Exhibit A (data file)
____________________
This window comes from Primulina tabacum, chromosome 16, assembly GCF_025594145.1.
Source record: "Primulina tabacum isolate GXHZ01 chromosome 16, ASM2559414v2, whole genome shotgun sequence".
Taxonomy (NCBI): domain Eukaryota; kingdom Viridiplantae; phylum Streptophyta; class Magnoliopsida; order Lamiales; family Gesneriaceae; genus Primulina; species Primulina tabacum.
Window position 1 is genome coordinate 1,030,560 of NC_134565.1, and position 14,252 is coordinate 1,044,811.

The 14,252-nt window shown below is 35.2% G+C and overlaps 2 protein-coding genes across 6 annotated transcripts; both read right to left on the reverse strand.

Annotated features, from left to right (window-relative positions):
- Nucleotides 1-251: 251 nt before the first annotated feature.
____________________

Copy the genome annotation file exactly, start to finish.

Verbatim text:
This window comes from Primulina tabacum, chromosome 16, assembly GCF_025594145.1.
Source record: "Primulina tabacum isolate GXHZ01 chromosome 16, ASM2559414v2, whole genome shotgun sequence".
Taxonomy (NCBI): domain Eukaryota; kingdom Viridiplantae; phylum Streptophyta; class Magnoliopsida; order Lamiales; family Gesneriaceae; genus Primulina; species Primulina tabacum.
Window position 1 is genome coordinate 1,030,560 of NC_134565.1, and position 14,252 is coordinate 1,044,811.

The 14,252-nt window shown below is 35.2% G+C and overlaps 2 protein-coding genes across 6 annotated transcripts; both read right to left on the reverse strand.

Annotated features, from left to right (window-relative positions):
- Nucleotides 1-251: 251 nt before the first annotated feature.